This article is focused on New Zealand law and explains issues from a Common law perspective.

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How to maintain a NZ company share register 


The NZ COMPANIES ACT 1993 requires all companies to maintain a share register, and sets out some requirements for the way in which this must be done (see below).

The share register is of particular importance as it is deemed to be evidence of the named shareholder's legal title to the shares, subject to any evidence to the contrary. The company treats the person named in the share register as the registered holder of the relevant shares, and the only person entitled to exercise the voting rights that attach to the shares, to receive notices, to receive distributions in respect of the shares, and to exercise any other rights and powers that attach to the shares.

What information must be included in the share register?

The share register must:

  • record the shares issued by the company
  • state whether the company's constitution (if there is one) or the terms of issue of the shares restricts or limits the transferring of these shares
  • state where any document containing any such restrictions or limitations can be inspected

The register must also include the following information for each class of share:

  • the names, in alphabetical order, and the last known address of each person who currently is, or has been within the last 10 years, a shareholder
  • the number of shares of that class held by each shareholder within the last 10 years
  • the date of any issue of shares to each shareholder within the last 10 years
  • the date of any repurchase or redemption of shares from each shareholder within the last 10 years
  • the date of any transfer of shares by or to each shareholder within the last 10 years, including the name of the other party to the transfer

Register can be divided

If the constitution expressly permits it, the share register may be divided into two or more registers kept in different places, so long as the company's principal register is kept in New Zealand. (In this context, the "principal register" means the register described as the principal register in the most recent notice sent to the Registrar.)

The Registrar of Companies must be notified of the division of the register within 10 working days. Further, if the register has been divided a copy of every register must be kept at the same place as the principal register.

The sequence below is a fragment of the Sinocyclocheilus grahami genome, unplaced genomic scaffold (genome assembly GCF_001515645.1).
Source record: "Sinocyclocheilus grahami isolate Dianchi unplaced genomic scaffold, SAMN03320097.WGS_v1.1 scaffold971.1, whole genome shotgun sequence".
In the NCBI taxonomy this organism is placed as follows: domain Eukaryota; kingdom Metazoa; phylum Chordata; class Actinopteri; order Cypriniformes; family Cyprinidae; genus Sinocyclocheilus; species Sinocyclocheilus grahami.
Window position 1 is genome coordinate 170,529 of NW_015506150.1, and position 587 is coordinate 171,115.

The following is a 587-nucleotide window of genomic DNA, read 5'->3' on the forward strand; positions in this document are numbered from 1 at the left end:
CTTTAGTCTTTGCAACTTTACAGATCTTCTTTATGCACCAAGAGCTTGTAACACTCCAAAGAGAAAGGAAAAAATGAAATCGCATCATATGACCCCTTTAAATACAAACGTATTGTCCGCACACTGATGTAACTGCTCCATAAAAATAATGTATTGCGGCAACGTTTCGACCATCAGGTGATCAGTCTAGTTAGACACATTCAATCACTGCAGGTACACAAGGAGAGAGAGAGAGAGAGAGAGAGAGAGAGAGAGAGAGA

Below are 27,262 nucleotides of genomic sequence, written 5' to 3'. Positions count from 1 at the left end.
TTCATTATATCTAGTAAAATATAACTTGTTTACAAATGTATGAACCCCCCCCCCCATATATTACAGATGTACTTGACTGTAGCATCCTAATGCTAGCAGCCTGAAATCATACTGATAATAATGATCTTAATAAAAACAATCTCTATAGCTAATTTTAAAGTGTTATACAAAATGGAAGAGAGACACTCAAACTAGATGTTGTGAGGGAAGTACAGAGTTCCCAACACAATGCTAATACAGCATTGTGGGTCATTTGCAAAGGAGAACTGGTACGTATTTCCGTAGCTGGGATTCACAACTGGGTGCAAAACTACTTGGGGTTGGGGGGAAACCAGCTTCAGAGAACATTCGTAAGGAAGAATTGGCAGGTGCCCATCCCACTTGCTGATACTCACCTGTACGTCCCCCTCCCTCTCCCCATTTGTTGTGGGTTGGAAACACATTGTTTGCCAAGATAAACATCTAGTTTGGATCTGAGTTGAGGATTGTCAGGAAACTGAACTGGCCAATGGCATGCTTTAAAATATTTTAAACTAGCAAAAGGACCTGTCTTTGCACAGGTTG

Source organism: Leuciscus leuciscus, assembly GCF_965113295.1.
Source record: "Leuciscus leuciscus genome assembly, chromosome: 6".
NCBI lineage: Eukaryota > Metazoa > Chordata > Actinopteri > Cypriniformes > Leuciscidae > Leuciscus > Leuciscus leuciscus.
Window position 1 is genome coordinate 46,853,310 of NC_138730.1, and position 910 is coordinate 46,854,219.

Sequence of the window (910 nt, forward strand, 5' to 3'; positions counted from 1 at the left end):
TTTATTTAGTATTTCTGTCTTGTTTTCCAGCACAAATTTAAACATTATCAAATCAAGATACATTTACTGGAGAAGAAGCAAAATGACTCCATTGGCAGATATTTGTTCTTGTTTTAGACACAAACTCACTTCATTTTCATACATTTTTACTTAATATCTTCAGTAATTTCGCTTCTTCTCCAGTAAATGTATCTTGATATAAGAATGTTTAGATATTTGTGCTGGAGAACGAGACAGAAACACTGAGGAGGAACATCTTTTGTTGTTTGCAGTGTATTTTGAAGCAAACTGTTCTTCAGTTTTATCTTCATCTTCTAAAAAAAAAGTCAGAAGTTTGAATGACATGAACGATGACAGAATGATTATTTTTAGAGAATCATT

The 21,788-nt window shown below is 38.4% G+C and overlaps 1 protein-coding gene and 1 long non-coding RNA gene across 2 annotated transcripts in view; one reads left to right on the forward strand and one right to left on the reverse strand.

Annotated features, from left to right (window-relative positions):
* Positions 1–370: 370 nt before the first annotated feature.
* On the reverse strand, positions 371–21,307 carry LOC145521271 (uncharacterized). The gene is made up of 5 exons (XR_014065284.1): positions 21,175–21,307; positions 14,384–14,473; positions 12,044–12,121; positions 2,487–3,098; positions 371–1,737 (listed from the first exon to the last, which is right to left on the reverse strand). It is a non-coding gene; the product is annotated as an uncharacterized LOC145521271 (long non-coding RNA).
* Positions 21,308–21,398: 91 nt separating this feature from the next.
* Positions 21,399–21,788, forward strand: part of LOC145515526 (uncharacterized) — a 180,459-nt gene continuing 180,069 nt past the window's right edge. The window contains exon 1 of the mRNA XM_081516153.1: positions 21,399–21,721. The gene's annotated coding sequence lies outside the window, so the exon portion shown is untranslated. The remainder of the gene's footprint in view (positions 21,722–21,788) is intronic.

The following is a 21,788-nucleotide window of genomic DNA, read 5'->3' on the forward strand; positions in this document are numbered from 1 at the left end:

Register may be maintained by an agent

An agent of the company may maintain the share register on the company's behalf.

Trusts may not be entered on register

No notice of a trust (whether express, implied or constructive) may be entered on the share register.

Can a company be fined for not maintaining a register?

Yes. A company commits an offence if it fails to maintain a share register as required by the Act, and it will be liable to a fine of up to $10,000. Every director will also be liable for a fine up to the same maximum amount.

Directors must supervise the register

Each director must take reasonable steps to ensure that the register is properly kept and that share transfers are recorded promptly. It is an offence for a director to fail to comply with these duties, punishable by a fine of up to $10,000.

Court may order correction of register or compensation

If the name of a person is wrongly entered in or omitted from the share register, the person aggrieved or a shareholder may apply to the court for it to order that the register be rectified, or that compensation be paid for any loss caused, or both.

Cautionary notes
  • Because of the substantial penalties that apply if the share register is not properly maintained, it would be advisable that you seek the services of a lawyer experienced in company law to ensure that your register does in fact comply with the legal requirements.

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